XFOOC = x_foo.c
FULLSUB= %.c=%.o
...
 $(XFOOC:$(FULLSUB)) = x_foo.o

There is a difference when "=" isn't inside the expansion, though. Given:
DOTC = .c
DOTO = .o
.... and asked to evaluate "$(XFOOC:$(DOTC)=$(DOTO))",

GNU make produces:
  $(XFOOC:$(DOTC)=$(DOTO)) = x_foo.o

NetBSD make 20080515 has trouble in this case. It complains (on stderr) the message:
  bmake: Unknown modifier '.'
and it produces:
  $(XFOOC:$(DOTC)=$(DOTO)) = .o)

In this case I agree with you, the substitutions *SHOULD* occur. There are many cases where filename extensions vary, so you WANT to let makefile variables be used, and handling filename extensions is a common use.
I think there's a good argument that this is just an implementation bug, not an intentional semantic.

I'm going to write the proposal with the presumption of macro expansion. Perhaps people will disagree and it be taken back out, and if so, that's what happens. But maybe not... perhaps we can just agree that it should do that, and be done with it.

> Another important issue for an implementation may be the equal sign. It should be mentioned that the equal sign getween "os" and "np" is the first equal sign and that further equal signs should be treated as normal text.

Excellent point! Yes, that definitely should be added.

> In general, making too many things "unspecified", results in unsuable features. The current "include" specification in the POSIX standard e.g. calls important defails "unspecificed", so I cannot use my makefiles with a make implementation that just implements the current POSIX standard.

I completely agree. In fact, I believe that POSIX make in *particular* suffers from leaving too many things unspecified. But in the case of $(var:old=new), I think it's extremely rare to need multiple '%' in either old or new. If we add standard mechanisms to invoke the shell to set variables and such (e.g., $(system) and "!="), then unusual cases like that can be handled anyway. So let's focus on the common case, and try to add the ability to call out to the shell and do immediate evaluation; once those are added, the need to do that lessens.


Regarding comment #1067:

> Another important note on pattern macro substitutions, they only make sense, when they operate on wordlists as expcted:
> CFILES= a.c b.c c.c
> OFILES= $(CFILES:%.c=%.o)
> all:
> echo $(OFILES)
> is expected to print a.o b.o c.o

Drat, that's exactly what I meant, but not what I wrote. I was concentrating so much on what happened to a word that I forget to spec that it applies to every word.

Thanks so much for pointing that out, I'll definitely fix that.



Comment #1068:

> A pattern macro substitution may only occur when the left side (the text between the colon and the first equal sign) matches at least one non-blank character.
> The current proposal is in conflict with this important detail.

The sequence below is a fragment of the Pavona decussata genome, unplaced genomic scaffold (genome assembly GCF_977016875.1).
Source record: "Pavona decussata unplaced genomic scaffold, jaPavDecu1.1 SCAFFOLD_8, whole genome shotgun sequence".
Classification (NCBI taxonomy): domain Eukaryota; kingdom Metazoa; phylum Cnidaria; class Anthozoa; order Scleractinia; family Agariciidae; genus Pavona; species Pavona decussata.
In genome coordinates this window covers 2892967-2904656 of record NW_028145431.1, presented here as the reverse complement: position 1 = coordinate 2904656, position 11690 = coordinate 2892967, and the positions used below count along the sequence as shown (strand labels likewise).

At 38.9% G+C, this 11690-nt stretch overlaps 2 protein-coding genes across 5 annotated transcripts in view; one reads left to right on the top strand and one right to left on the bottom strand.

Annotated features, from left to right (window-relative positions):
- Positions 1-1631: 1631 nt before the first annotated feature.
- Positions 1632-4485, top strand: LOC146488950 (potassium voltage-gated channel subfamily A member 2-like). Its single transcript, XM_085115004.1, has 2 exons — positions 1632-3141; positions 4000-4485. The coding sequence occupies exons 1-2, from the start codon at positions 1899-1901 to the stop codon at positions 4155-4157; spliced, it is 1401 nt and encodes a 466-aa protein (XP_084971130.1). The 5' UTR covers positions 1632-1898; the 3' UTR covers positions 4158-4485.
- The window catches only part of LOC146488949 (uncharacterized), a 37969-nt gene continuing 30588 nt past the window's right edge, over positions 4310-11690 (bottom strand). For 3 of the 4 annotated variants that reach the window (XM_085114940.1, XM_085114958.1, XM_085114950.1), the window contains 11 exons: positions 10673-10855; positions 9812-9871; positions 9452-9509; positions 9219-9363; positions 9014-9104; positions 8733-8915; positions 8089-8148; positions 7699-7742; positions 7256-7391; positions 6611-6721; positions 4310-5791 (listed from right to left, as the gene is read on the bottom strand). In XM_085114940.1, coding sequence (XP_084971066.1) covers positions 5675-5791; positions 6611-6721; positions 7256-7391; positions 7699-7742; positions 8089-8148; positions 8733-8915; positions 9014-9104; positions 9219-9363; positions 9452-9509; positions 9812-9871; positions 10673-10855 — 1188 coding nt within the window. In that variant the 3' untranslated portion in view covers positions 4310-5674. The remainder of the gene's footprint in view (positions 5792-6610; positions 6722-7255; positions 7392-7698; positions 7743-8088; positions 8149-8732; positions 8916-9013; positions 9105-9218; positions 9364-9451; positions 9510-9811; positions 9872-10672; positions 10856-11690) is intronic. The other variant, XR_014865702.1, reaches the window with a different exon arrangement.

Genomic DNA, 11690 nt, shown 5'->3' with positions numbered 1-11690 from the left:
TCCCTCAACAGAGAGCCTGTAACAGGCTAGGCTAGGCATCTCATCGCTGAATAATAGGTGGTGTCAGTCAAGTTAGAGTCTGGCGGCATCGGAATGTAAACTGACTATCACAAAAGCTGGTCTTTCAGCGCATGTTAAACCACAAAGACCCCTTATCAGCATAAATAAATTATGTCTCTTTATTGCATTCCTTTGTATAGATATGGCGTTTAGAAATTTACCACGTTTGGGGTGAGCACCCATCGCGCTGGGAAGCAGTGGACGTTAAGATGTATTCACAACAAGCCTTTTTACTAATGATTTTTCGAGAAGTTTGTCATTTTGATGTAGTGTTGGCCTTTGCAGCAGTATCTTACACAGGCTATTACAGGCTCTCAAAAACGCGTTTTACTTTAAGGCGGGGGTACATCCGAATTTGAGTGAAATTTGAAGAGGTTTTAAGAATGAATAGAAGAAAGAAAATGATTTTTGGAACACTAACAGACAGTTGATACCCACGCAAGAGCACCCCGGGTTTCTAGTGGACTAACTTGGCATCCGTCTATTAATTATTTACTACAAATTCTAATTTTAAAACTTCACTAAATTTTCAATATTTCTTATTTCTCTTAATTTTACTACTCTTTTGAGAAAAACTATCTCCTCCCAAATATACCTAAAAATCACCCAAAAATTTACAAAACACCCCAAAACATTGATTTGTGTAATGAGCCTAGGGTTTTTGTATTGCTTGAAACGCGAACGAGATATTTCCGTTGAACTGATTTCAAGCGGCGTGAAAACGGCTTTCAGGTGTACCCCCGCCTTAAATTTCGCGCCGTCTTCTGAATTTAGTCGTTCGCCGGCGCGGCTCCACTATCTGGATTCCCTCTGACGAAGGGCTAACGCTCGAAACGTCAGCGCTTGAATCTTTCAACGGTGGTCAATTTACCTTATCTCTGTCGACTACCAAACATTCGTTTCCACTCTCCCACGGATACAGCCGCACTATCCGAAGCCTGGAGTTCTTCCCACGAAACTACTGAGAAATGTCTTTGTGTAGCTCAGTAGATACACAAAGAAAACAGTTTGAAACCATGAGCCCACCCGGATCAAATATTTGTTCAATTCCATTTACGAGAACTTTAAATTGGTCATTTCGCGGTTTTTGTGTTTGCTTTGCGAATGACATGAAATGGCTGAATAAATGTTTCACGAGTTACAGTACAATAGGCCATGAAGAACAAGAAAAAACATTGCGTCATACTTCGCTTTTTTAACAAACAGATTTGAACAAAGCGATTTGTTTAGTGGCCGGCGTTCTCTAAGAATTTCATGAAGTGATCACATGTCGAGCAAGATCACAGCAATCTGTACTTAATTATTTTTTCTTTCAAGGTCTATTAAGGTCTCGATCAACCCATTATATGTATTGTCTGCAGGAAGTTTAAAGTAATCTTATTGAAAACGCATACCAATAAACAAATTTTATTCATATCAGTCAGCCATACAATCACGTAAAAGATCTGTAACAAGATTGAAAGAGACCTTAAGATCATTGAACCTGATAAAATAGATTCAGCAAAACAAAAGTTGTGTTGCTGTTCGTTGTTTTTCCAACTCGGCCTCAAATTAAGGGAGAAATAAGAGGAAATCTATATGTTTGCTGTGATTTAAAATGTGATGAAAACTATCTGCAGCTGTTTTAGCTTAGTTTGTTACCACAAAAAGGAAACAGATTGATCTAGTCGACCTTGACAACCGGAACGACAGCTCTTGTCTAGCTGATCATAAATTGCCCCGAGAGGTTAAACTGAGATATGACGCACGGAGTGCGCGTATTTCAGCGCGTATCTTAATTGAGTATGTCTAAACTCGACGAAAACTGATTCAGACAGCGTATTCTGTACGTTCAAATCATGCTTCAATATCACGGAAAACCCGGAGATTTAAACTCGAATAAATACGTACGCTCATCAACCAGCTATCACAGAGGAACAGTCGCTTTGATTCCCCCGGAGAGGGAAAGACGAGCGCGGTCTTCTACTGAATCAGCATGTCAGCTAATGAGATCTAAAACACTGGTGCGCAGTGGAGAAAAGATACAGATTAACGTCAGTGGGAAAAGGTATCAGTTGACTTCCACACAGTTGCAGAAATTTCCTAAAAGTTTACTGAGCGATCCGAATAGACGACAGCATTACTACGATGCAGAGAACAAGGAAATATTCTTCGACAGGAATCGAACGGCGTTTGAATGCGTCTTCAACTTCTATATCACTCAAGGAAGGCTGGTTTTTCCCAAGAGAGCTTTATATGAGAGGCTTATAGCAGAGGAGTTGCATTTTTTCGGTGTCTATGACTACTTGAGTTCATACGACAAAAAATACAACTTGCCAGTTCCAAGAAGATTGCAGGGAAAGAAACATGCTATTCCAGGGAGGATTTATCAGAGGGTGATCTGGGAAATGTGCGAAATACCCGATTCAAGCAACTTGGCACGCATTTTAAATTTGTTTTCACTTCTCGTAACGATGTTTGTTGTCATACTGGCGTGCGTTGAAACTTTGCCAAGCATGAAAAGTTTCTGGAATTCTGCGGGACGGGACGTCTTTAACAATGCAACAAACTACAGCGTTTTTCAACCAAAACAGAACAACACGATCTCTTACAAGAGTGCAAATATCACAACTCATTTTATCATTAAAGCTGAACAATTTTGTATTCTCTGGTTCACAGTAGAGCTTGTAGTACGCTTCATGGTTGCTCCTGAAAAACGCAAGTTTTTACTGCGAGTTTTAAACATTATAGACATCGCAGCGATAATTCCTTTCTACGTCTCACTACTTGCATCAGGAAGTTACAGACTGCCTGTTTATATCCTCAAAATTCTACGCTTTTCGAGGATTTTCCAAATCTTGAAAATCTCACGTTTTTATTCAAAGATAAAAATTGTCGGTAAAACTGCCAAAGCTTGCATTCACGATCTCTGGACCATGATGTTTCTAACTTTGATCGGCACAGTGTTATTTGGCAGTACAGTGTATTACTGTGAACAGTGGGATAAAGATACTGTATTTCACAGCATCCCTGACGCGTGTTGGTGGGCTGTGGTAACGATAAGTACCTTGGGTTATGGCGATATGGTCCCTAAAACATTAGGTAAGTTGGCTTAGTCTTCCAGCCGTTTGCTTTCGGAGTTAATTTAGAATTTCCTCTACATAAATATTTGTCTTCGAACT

> Note that
> $(LPATH:%=-L%)
> does not expand to anything in case that LPATH is "empty"

That's an interesting special case, and the use case makes sense to me. GNU make also this (as well as SunPro make). NetBSD make does not, sadly. We could make this unspecified, but given the use case and significant implementation, it's better not to.

By the way, thanks for all the detailed analysis, I appreciate it.


So here's a modified proposal, where I try to take these comments into account.

On line 95805, replace the sentences after the first one with:
"Any macros on the right-hand-side of the colon shall be recursively expanded before further examination.
If there is more than one equal sign after the <colon> after this,
the first one shall be considered the separator. If subst1 does not have a <percent> character,
the subst1 to be replaced shall be recognized when it is a suffix at the end of a word in string1
(where a word, in this context, is defined to be a string delimited by the beginning of
the line, a <blank>, a <tab>, or a <newline>).
If subst1 contains one <percent>, then
the subst1 to be replaced shall be recognized every time it matches an entire word in string1
where the <percent> in subst1 matches zero or more characters; the <percent> in subst2 that replaces
the original word shall use the text that matched the <percent> in subst1.
The results are unspecified if there is more than one <percent> in either subst1 or subst2.
If the original value of variable named by string1 is an empty string, the final result shall be an empty string. Matching is case-sensitive."

More comments?
(0001071)
joerg (reporter)
2011-11-30 16:56

Regarding your comment on my comment #1068:

I just try to remember what features are needed in order to write my build system
that I started in 1992. From my point of view, the POSIX standard for make is only
useful in case it permits the minimal set of features I need in order to
implement my portable build system.

I started to write smake in the early 1980s in order to understand how a make
program works. It later turned out that smake is the only make implementation
that allows me to support more than 30 OS platforms. The basic idea behind POSIX
is not to make implementations portable but to make the program specifications
portable. Once the make specification is featurefull enough and all OS platforms
implement them, the basic OS make implementation could be used instead of a
portable make implementation.

Wait - once POSIX make implements all needed features, it needs to define a
macro to indicate it is compliant and to permit to include the POSIX set of
rule files instead of using implementation specific rules.

In order to allow portable makefiles, it is essential, that constructs like:

 $(LPATH:%=-L%)

do not match on empty macros, because this is the way to implement many of the
needed abstractions.

Regarding your new proposal:

We should not mix the definition for suffix macro replacements with the
definition for pattern macro replacements. A macro replacement that does not
include a percent in the text between the colon and the first equal sign is
not a pattern macro replacement.

It seems to be better to just add a new paragraph after line 95808.
(0001196)
joerg (reporter)
2012-04-12 14:43
edited on: 2012-04-12 16:26